Sunday, August 31, 2008

Less than Zero

People are afraid to merge on freeways in Los Angeles. This is the first thing I hear when I come back to the city. Blair picks me up from LAX and mutters this under her breath as her car drives up on the ramp. She says, “People are afraid to merge on freeways in Los Angeles.” Though that sentence shouldn’t bother me, it stays in my mind for an uncomfortably long time. Nothing else seems to matter. Not the fact that I’m eighteen and it’s December and the ride on the plane had been rough and the couple from Santa Barbara, who were sitting across from me in first class, had gotten pretty drunk. Not the mud that spattered the legs of my jeans, which felt kind of cold and loose, earlier that day at an airport in New Hampshire. Not the stain on the arm of the wrinkled, damp shirt I wear, a shirt which had looked fresh and clean this morning. Not the tear on the neck of my grey argyle vest, which seems vaguely more eastern than before, especially next to Blair’s clean tight jeans and her pale-blue T-shirt. All of this seems irrelevant next to that one sentence. It seems easier to hear that people are afraid to merge rather than “I’m pretty sure Muriel is anorexic” or the singer on the radio crying out about magnetic waves. Nothing else sees to matter to me but those ten words. Not the warm winds, which seem to propel the car down the empty asphalt freeway, or the faded smell of marijuana which still faintly permeates Blair’s car. All it comes down to is I’m a boy coming home for a…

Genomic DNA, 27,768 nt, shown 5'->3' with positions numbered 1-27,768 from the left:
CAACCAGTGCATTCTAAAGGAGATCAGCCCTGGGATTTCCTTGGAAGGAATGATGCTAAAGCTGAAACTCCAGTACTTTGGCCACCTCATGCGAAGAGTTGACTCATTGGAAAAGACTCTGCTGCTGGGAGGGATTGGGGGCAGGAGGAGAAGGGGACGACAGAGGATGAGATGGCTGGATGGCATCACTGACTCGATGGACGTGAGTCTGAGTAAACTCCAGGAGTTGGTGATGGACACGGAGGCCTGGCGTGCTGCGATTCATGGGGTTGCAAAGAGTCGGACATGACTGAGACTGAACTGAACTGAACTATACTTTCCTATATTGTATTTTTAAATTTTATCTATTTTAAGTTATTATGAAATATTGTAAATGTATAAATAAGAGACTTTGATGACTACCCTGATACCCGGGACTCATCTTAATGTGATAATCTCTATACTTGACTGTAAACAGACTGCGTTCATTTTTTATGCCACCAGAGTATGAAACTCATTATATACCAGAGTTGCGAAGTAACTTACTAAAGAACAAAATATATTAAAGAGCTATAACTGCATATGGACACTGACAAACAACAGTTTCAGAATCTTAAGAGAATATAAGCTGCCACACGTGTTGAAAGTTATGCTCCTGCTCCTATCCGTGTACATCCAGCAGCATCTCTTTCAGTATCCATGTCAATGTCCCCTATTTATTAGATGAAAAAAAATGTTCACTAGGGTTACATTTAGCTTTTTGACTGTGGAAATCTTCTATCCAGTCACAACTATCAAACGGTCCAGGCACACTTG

Would you read on?

I gulped this book down in one sitting three years ago on my first read. So much information on this first page. “People are afraid to merge on freeways in Los Angeles.” Feels sort of OCD, especially on the refrain and the contrast to other things that seem less important – a tough trip, people getting drunk, an anorexic friend. This dropping of woes so casually sucks me in, I want to understand why none of this bothers someone so young. The narrator is accustomed to privilege – he traveled first class – and the argyle vest smacks of upper-crusty preppiness. Yet there’s this poignancy here that tugs me to flip the page – why is Blair, the girl in clean tight jeans who smokes pot, picking him up and not his family?

Why is our protagonist so alone?

LESS THAN ZERO is a book I reread several times a year. No one does depression and ennui and depravity better than Bret Easton Ellis. Of all his novels, this, his debut, ranks supreme (the others tend to wallow overmuch in sex and drugs and violence). When I emerge at the other end, I feel wiped out and hollow; afterwards, I end up writing reams. I read this when I need to sink to deep lows in my own writing (along with select scenes from THE SOUND AND THE FURY, A MILLION LITTLE PIECES, and THE BELL JAR). My good friend Jimmy the Prince once paid me the highest compliment when he said I write better than BEE. That made me feel almost as good as getting BRIGHTER THAN BRIGHT published would make me feel.